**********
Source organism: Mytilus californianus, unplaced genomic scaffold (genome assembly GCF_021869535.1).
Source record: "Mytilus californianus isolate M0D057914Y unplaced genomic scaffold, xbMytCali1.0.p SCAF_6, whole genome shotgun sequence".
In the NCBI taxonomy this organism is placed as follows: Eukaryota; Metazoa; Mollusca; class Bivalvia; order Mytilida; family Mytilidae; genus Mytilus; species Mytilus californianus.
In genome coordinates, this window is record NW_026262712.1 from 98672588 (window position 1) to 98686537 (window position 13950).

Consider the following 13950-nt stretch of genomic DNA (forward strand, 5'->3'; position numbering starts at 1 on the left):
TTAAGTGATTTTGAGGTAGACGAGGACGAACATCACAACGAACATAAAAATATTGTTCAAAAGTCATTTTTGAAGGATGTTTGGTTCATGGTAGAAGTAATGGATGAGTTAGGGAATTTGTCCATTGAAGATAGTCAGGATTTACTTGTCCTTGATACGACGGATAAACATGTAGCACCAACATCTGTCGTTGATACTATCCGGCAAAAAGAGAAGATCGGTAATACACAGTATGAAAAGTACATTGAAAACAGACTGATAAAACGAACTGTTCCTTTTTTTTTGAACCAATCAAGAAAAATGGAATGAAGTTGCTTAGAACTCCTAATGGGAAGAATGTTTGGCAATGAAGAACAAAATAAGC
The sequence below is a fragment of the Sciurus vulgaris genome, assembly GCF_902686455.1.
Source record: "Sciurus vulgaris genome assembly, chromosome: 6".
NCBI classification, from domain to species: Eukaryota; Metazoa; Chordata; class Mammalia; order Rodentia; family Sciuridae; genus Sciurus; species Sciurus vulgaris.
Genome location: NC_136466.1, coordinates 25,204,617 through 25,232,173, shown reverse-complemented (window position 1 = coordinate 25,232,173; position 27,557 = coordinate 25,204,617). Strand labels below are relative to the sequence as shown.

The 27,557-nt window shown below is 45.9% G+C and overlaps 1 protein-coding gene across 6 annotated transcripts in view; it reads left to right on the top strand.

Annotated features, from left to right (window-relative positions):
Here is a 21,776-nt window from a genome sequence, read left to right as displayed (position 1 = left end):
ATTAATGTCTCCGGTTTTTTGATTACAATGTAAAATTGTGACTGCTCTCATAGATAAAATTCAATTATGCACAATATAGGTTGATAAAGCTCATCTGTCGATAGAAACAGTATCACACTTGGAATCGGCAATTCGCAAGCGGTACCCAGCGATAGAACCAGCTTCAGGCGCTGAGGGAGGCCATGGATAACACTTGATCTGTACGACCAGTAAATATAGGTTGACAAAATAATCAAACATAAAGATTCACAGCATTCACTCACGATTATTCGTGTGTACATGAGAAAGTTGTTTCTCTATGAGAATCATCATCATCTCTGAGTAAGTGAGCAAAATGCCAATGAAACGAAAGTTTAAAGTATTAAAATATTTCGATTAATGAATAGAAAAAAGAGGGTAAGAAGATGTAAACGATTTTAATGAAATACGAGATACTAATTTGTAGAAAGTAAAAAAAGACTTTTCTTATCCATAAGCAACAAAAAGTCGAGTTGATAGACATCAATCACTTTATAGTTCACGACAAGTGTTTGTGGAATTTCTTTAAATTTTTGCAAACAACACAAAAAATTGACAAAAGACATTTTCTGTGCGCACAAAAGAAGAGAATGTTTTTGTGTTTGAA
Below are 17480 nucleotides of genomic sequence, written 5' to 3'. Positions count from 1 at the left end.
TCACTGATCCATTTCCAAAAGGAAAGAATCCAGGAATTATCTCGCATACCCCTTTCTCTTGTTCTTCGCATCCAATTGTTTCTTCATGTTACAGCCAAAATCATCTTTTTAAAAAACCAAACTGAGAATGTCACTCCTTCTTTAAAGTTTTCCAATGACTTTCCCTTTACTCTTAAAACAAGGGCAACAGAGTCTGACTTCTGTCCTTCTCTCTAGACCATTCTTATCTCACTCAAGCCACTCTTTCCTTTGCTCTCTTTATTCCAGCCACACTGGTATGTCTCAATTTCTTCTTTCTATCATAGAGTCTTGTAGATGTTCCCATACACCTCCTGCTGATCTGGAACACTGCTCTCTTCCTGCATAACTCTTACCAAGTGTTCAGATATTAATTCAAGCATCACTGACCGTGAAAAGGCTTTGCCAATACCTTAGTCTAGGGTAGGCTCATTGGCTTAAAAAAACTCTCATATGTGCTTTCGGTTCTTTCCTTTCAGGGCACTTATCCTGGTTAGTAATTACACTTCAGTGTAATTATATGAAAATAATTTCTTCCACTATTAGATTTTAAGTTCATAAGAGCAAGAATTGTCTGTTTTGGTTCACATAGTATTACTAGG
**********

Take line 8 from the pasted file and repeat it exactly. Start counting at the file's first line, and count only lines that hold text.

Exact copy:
Source record: "Sciurus vulgaris genome assembly, chromosome: 6".